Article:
Orange is the new black. So says Giorgio Armani, the master of understatement, who chose this most unexpected of colors as the running theme of his Armani Privé haute couture display.
It wasn’t the first time Armani has been wowed by a powerful hue — spring 2016 was an ode to mauve. But it takes a brave man to toy with a shade associated with prison uniforms, safety jackets and — eek! — Halloween, especially with two freshly minted Oscar nominees, Nicole Kidman and Isabelle Huppert, sitting in the front row.
The designer’s controlled introduction was a testament to his confidence and skill. Rather than sounding an orange alert from the get-go, he injected just a soupçon of coral via floral embroideries on one of his signature peak-shouldered jackets and the embroidered lace top worn underneath.
Armani turned up the dial with a curry-colored silk satin jacket and another in orange crocodile leather. By the time he unleashed a series of printed silk dresses, it felt almost natural to be drinking in bright citrus shades instead of his trademark taupe and gray.
Why orange? “Because it’s an optimistic color. Because it’s a color that suits blondes and brunettes. Because it goes beyond my usual palette of signature Armani colors. This is the new generation Armani,” he said backstage.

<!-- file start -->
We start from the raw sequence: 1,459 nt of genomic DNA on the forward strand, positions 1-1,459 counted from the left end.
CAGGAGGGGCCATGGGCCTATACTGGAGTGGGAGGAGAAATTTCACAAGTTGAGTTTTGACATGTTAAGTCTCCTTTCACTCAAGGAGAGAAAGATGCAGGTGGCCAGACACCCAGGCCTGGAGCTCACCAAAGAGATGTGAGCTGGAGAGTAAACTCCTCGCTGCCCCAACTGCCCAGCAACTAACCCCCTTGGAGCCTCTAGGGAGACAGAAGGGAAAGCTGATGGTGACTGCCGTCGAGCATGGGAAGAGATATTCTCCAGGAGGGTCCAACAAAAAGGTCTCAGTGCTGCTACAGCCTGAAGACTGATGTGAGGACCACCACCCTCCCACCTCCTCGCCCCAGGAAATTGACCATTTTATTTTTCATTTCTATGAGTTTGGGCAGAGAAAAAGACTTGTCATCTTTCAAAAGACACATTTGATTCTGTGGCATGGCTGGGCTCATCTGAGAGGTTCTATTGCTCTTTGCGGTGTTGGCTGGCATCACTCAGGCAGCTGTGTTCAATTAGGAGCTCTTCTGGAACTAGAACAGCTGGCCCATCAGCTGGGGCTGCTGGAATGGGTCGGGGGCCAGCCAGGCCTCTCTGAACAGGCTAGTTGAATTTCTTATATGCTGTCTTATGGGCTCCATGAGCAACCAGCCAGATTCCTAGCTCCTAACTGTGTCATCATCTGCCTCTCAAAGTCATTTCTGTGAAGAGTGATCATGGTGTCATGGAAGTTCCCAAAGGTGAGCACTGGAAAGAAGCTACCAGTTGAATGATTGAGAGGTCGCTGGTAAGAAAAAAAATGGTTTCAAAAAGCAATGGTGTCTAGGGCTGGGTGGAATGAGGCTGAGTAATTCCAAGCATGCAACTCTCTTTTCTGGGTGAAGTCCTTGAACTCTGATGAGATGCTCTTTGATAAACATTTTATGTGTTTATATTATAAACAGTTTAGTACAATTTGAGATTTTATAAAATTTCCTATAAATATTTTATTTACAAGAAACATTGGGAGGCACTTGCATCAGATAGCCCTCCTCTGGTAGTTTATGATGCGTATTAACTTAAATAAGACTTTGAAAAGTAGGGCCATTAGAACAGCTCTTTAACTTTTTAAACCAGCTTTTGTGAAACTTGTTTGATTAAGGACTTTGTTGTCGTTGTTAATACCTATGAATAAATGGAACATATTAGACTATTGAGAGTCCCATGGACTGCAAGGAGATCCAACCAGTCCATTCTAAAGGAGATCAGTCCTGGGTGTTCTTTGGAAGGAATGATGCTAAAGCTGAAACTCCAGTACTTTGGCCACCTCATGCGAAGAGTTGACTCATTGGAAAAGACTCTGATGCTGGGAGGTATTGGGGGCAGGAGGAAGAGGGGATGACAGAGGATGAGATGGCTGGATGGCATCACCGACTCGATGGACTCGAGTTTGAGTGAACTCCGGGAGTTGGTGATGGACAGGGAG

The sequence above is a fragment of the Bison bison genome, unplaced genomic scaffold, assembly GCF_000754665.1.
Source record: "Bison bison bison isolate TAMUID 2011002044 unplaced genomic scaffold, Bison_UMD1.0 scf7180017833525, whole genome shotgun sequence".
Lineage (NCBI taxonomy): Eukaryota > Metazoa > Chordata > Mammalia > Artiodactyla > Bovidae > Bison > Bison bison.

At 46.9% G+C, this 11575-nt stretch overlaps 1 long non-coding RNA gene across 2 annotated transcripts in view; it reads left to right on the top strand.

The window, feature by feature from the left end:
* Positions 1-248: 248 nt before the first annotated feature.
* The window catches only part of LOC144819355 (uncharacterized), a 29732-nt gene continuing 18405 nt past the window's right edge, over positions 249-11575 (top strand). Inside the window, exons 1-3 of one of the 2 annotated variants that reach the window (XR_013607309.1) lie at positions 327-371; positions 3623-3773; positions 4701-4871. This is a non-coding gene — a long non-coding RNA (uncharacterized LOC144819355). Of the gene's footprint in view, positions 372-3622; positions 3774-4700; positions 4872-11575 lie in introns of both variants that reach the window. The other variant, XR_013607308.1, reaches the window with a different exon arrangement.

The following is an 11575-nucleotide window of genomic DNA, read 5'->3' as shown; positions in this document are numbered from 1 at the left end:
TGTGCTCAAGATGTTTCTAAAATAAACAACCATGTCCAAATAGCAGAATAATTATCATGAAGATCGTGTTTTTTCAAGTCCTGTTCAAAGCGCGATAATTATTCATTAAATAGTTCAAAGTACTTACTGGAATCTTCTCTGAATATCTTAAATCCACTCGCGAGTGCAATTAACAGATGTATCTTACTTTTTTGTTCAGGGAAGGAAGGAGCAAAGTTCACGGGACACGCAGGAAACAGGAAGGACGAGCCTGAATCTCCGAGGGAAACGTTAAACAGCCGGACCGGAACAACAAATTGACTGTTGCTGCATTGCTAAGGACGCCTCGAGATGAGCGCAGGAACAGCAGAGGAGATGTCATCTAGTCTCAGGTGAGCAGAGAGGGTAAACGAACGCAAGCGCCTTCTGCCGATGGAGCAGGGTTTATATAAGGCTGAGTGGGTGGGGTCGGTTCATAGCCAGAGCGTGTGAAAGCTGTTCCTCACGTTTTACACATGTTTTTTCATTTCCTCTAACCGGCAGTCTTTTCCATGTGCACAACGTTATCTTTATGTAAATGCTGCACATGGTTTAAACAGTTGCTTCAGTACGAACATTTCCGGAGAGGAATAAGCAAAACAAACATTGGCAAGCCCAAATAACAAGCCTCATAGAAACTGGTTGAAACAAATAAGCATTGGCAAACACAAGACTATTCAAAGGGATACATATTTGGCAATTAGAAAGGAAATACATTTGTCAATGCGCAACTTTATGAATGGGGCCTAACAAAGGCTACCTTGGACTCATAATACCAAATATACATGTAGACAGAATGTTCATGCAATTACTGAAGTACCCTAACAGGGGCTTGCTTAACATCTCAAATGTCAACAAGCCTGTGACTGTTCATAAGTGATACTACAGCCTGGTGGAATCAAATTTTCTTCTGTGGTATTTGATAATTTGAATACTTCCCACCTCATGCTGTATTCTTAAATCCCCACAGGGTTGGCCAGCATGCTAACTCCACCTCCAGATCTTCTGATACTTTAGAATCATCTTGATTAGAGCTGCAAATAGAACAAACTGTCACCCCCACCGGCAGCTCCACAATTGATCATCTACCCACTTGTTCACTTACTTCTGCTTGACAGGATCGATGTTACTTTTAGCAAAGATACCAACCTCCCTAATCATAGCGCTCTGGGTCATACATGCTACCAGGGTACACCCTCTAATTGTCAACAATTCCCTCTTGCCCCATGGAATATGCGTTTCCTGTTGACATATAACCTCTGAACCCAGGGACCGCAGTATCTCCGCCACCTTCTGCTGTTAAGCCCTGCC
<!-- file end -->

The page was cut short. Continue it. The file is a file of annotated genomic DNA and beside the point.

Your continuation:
The designer played with materials to modulate his chosen shade. He bathed a crystal-embroidered dress in a halo of sheer orange silk and scattered lace and sequins on a fluffy carrot-colored mini cape.
Armani broke up the sea of orange with evening gowns in black, including a one-shouldered column that twisted around the body in diagonal pleats. It was a strong red-carpet contender, as was an apricot lace dress with a sleeveless bodice embroidered with anthracite and orange crystals.
He admitted that the color might not suit everyone, adding that if Kidman and Huppert choose his label for their big Oscar night, he will tweak the designs accordingly. Not to mention the fact that orange doesn’t exactly play well against a red carpet. “That’s the problem,” Armani conceded. “But I can’t design an entire haute couture collection for the red carpet. I design haute couture for my clients.” These flamboyant designs could win him a whole new audience.